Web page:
Team up with a colleague or a neighbour. If you know someone who works with or near you and cycles to work, ask if you can meet them and ride in together for a week or two. Even the busiest and most daunting commute will feel much more achievable if you can tuck in behind an experienced cyclist, follow their line and learn their tricks for dealing with busy junctions or confusing roundabouts. Most cycle commuters are enthusiastic about cycling and will be glad to help someone make the transition to commuting by bike.

Equipment

Unless your commute is a substantial distance or over tricky terrain, you don’t need to spend a fortune on a high-end bike and fancy clothing and accessories. However, if you are going to ride to work every day it is worth making sure you can commute comfortably and carry the necessary luggage. If you don’t have a bike or there’s only a rusting death-trap in the garden shed, then consider borrowing or hiring one for a week to see how you find it (schemes such as Cycle Boost in South Yorkshire and Better By Bike in the West Country offer free 1-month loans so you can try riding to work without having to buy a bike; see if there is a similar service in your area). If you live near a Brompton Dock you can try cycling to work a few times for less than £20 and increasingly bike shops are offering good, well-equipped bikes for short-term hire at reasonable prices. If you decide cycling to work is for you, it is well worth looking into Cyclescheme: if your employer is signed up you can make substantial savings on new bikes and equipment.

Other than a bike, you don’t need to worry too much: the majority of people who cycle to work do so in their work clothes. If you want to ride to work whatever the weather or if you have a demanding route, water-proof panniers and/or a change of clothes at work might help: through trial and error you’ll quickly work out the routine and equipment that suit you best. (There is also a substantial corner of the internet dedicated to information about cycling gear if you need guidance). The only ‘must’ is to make sure you have a good lock: the police recommend spending at least a tenth of the value of your bike on a lock.

Bike storage. Photo by Malcolm K on Flickr, used under a Creative Commons licence.
Bike storage. Photo by Malcolm K on Flickr, used under a Creative Commons licence.

Your Employer

Your workplace might already have secure bike storage, cycle showers and lockers: sometimes facilities for people who ride to work are tucked away and not very well advertised, so it’s worth asking around to see what’s available. If there aren’t any facilities for cycle commuters, persuade them that there should be. They might not be aware of the benefits of a two-wheeled workforce: research suggests that cycling to work can halve sick days and happier and healthier employees are more productive and highly motivated.** Plus encouraging cycling is a must for any organisation – and it should be every one – that cares about the environment and its green credentials. So if there are no facilities ask your employer why and persuade them that installing a shower and some secure bike storage will be worth their while.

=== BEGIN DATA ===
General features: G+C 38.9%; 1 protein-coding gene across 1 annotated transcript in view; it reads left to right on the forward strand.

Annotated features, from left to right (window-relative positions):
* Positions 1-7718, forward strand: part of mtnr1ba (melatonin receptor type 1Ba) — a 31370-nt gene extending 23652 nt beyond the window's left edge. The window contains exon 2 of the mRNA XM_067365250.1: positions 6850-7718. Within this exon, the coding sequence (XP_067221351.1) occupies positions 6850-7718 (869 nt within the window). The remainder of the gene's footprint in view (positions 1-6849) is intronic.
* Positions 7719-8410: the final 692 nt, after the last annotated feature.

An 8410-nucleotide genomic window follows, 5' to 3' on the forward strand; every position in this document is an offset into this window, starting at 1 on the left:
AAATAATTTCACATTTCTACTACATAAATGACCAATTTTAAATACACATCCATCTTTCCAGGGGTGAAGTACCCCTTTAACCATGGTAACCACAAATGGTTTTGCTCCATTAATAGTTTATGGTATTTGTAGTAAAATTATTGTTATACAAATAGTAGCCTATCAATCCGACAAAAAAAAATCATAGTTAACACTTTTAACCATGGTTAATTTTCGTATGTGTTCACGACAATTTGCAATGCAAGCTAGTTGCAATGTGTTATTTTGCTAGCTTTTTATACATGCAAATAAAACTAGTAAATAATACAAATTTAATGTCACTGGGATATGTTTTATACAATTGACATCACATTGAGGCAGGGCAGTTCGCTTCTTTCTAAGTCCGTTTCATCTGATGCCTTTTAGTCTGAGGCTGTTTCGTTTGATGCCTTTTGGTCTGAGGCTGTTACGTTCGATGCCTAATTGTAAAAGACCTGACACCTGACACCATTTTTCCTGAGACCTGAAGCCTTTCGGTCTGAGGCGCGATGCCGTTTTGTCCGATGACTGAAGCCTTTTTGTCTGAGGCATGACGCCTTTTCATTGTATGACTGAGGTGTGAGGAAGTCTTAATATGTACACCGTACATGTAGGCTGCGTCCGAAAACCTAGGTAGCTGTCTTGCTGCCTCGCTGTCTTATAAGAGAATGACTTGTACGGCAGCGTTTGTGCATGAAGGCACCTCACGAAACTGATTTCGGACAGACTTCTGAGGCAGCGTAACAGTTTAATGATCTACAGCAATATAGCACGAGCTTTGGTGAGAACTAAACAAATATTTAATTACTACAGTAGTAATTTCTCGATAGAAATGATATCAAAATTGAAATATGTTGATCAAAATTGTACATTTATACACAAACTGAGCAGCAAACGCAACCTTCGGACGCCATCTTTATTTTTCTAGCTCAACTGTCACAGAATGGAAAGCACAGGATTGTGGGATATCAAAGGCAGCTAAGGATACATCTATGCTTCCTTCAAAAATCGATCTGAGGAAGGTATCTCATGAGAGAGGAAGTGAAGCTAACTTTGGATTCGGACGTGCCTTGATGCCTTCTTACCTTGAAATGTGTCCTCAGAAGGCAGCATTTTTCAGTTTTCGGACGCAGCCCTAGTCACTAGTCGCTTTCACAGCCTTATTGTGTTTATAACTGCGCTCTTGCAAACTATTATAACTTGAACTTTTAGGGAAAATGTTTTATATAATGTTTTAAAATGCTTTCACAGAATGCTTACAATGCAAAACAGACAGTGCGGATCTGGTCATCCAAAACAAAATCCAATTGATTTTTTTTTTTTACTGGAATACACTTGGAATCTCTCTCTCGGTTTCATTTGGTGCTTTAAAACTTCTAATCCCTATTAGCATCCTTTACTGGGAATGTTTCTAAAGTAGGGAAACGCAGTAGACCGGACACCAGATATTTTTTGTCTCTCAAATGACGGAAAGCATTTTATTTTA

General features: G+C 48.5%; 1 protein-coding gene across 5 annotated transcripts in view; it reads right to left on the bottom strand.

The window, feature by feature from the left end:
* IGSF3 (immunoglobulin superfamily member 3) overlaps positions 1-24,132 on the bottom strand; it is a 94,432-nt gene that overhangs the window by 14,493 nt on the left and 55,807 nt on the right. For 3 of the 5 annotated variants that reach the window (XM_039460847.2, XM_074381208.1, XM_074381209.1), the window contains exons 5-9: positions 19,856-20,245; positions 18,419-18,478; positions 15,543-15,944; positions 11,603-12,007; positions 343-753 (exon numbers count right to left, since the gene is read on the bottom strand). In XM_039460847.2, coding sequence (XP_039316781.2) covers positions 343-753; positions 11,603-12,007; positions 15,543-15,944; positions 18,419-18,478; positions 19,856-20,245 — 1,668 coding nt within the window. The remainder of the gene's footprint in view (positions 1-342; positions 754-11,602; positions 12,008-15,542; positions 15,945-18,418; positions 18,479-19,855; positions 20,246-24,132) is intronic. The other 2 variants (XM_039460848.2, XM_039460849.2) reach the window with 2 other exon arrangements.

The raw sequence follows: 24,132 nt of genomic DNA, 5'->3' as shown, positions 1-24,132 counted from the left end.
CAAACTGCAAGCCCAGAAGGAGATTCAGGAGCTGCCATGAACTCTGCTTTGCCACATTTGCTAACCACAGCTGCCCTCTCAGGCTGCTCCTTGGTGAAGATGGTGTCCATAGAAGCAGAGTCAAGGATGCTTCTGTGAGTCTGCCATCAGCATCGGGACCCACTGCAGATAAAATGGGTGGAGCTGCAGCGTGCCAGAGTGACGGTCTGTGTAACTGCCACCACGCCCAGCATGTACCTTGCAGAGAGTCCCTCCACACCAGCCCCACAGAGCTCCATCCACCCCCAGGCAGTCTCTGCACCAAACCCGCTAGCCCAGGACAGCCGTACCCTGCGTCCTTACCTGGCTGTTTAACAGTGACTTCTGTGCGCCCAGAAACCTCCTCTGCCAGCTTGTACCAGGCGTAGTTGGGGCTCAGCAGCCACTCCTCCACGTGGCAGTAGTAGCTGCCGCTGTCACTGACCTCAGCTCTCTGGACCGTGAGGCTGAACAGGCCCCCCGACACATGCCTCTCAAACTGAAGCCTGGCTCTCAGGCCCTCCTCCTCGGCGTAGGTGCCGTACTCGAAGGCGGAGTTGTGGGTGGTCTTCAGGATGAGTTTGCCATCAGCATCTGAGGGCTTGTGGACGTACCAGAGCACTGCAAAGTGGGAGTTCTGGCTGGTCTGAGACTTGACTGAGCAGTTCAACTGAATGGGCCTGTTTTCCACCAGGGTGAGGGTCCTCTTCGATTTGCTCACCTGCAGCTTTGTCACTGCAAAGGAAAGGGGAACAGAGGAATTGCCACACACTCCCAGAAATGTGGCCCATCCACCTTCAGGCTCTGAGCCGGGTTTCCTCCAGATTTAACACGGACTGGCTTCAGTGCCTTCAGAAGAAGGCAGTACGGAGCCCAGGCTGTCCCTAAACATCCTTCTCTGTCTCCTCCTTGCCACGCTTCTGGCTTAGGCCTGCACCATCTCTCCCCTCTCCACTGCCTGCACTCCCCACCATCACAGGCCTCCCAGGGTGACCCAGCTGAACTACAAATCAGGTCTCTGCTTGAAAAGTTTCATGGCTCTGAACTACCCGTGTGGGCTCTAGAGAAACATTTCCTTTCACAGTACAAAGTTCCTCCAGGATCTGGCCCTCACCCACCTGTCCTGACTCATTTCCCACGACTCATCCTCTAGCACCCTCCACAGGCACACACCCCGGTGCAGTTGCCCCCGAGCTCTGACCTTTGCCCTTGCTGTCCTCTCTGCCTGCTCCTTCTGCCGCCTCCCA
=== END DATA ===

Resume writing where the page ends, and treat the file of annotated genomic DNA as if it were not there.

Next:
Enjoy!

If you follow these simple suggestions, overcoming the barriers you face to cycling to work won’t be a big deal. Once you’ve got hold of a bike, worked out your route and got expert advice you can take the plunge and cycle into work a few times. You’ll quickly start to enjoy it and feel the benefits and hopefully you’ll stick at it and in a year or two you’ll struggle to remember how – or why – you ever travelled to work any other way. Surely there’s no better way to get happier, healthier and wealthier than simply by changing your traveling routine: it’s as easy as riding a bike.

 

* Cycling & Health: What’s the Evidence – a report by the Public Health advisors to Cycling England

** Sustrans report based on Office of National Statistics evidence

Already cycle to work? Check out this great post by Cyclescheme: 10 Ways to Encourage People to Cycle to Work